Source: Based on ABS Labour Force Survey, annual average 2017, Cat. No. 6291.0.55.003: Customised Report. Share of workers across Australian States and Territories, in this job compared to the all jobs average.
StateLand Economists and ValuersAll Jobs Average
NSW33.231.6
VIC37.826.2
QLD14.419.7
SA4.56.7
WA6.710.8
TAS1.32.0
NT0.91.1
ACT1.11.8

Age Profile

Age Profile (% Share)

Source: Based on ABS Labour Force Survey, annual average 2017, Cat. No. 6291.0.55.003: Customised Report. Age profile of workers in this job compared to the all jobs average.
Age BracketLand Economists and ValuersAll Jobs AverageAll Jobs Average
15-190.0-5.25.2
20-243.2-9.99.9
25-3430.4-23.623.6
35-4435.2-21.721.7
45-5418.8-20.820.8
55-597.1-8.88.8
60-643.3-6.06.0
65 and Over2.0-4.04.0

Education Level

Highest Level of Education (% Share)

No data is available for the selected graph for this Occupation.

A skill level equal to Bachelor Degree or higher is needed to work in this job, although only half of workers have a university degree. Sometimes relevant experience or on-the-job training is also needed. Registration or licensing may be required, depending on which state or territory you live in.

Before starting a course, check it will provide you with the skills and qualifications you need.

  • Compare undergraduate and postgraduate student experiences and outcomes on the QILT website.
  • Compare Vocational Education and Training (VET) courses, providers and student outcomes on the My Skills website.

The course listings on this page are provided by Good Education Group.

Employers look for Land Economists and Valuers who have strong attention to detail, provide good customer service and have strong interpersonal skills.

Knowledge

These are important topics, subjects or knowledge areas.

  1. Customer and Personal Service

    80% Important

    Customer and personal services. This includes understanding customer needs, providing good quality service, and measuring customer satisfaction.

  2. Mathematics

    80% Important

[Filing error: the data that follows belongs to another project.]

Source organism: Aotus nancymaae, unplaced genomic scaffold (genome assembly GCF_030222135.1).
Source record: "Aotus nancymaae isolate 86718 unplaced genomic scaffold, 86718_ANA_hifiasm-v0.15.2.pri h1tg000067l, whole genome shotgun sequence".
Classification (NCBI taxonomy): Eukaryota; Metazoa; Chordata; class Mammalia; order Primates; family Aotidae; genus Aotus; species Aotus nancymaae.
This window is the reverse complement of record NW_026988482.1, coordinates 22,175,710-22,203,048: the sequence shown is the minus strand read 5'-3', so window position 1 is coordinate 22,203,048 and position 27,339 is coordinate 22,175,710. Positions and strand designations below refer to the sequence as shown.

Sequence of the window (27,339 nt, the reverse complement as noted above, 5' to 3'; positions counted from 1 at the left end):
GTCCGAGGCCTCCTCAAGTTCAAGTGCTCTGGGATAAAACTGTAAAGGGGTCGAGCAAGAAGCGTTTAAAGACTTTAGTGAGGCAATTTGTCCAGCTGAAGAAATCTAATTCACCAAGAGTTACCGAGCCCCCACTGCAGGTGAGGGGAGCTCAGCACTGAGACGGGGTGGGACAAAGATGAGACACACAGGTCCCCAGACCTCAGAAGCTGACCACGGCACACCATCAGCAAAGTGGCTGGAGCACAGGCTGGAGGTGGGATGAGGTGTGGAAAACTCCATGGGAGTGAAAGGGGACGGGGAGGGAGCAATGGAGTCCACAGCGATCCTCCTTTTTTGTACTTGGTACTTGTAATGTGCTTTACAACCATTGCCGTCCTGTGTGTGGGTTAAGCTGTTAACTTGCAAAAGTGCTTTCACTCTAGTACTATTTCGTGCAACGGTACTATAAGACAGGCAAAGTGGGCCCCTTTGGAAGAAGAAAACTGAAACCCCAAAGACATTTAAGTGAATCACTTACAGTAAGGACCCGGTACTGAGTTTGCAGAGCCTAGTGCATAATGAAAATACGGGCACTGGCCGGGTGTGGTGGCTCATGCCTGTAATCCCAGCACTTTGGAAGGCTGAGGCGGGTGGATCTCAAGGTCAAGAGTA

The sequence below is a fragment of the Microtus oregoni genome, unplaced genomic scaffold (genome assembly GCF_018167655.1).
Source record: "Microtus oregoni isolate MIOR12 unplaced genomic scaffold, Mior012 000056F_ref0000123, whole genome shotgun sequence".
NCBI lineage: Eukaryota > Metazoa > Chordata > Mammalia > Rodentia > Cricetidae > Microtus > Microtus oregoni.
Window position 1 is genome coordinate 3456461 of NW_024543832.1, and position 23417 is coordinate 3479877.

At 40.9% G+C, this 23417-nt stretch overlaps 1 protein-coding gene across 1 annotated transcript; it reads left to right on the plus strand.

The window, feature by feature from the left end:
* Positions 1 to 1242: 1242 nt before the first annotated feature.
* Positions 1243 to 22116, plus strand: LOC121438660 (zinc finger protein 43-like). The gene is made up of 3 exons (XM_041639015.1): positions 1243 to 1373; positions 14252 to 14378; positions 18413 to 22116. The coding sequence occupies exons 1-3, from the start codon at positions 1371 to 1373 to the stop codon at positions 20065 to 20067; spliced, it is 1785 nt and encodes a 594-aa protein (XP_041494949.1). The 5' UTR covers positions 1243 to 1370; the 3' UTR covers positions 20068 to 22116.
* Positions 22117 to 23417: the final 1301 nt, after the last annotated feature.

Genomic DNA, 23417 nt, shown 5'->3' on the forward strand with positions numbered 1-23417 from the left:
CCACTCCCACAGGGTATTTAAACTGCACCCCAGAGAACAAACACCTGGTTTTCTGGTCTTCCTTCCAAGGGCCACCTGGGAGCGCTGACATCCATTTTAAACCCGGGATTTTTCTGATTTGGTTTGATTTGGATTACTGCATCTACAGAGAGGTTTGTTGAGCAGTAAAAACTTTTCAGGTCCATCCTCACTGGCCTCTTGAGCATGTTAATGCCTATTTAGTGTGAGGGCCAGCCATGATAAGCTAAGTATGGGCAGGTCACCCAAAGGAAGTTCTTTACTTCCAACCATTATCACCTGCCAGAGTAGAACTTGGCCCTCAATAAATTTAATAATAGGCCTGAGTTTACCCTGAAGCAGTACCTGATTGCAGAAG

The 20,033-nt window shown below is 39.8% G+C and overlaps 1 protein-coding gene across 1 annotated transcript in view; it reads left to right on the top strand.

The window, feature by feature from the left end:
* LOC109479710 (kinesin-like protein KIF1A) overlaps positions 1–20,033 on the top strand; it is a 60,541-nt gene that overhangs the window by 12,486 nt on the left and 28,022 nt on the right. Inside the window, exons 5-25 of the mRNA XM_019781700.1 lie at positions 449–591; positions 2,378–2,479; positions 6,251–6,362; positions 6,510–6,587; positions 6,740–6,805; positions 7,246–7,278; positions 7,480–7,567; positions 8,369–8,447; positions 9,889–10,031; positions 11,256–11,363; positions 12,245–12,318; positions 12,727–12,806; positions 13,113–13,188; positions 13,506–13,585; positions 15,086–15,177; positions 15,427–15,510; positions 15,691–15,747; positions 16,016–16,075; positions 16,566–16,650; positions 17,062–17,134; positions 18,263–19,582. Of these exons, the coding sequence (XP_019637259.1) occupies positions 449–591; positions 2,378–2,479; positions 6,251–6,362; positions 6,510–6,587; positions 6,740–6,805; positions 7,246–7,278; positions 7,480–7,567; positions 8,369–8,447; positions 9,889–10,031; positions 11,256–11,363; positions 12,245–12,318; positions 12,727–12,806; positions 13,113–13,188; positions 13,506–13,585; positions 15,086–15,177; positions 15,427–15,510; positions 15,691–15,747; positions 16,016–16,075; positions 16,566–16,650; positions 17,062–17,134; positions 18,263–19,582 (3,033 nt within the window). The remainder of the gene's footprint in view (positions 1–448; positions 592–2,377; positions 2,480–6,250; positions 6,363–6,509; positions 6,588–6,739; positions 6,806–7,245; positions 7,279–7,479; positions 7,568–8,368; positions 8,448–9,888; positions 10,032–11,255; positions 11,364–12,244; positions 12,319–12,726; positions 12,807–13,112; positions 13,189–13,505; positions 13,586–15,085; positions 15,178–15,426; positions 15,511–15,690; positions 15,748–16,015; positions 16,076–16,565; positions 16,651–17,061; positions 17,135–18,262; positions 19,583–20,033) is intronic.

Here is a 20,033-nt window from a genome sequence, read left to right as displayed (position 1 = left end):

Arithmetic, algebra, geometry, calculus, or statistics.

  3. Law and Government

    79% Important

    How our laws and courts work. Government rules and regulations, and the political system.

  4. Clerical

    77% Important

    Word processing, managing files and records, stenography and transcription, designing forms, and other office work.

  5. Computers and Electronics

    73% Important

    Circuit boards, processors, chips, electronic equipment, and computer hardware and software, including applications and programming.

Occupational Information Network
O*NET is a trademark of the U.S. Department of Labor, Employment and Training Administration.
The importance ratings on this page are derived from the US Department of Labor O*NET Database Version 21.2, 13-2021.01 - Assessors.

Learn about the daily activities, and physical and social demands faced by workers. Explore the values and work styles that workers rate as most important.

Activities

These are kinds of activities workers regularly do in this job.

  1. Getting Information

    94% Important

    Looking for, getting and understanding different kinds of information.

  2. Analyzing Data or Information

    89% Important

    Looking at, working with, and understanding data or information.

  3. Interacting With Computers

    89% Important

    Using computers and computer systems (including hardware and software) to program, write software, set up functions, enter data, or process information.

  4. Judging Things, Services, or People

    89% Important

    Working out the value, importance, or quality of things or people.

  5. Performing for or Working Directly with the Public

    86% Important

    Performing for, or speaking with, the public. This includes speaking on television, serving customers in restaurants and stores, and receiving clients or guests.

Occupational Information Network
O*NET is a trademark of the U.S. Department of Labor, Employment and Training Administration.
The importance ratings on this page are derived from the US Department of Labor O*NET Database Version 21.2, 13-2021.01 - Assessors.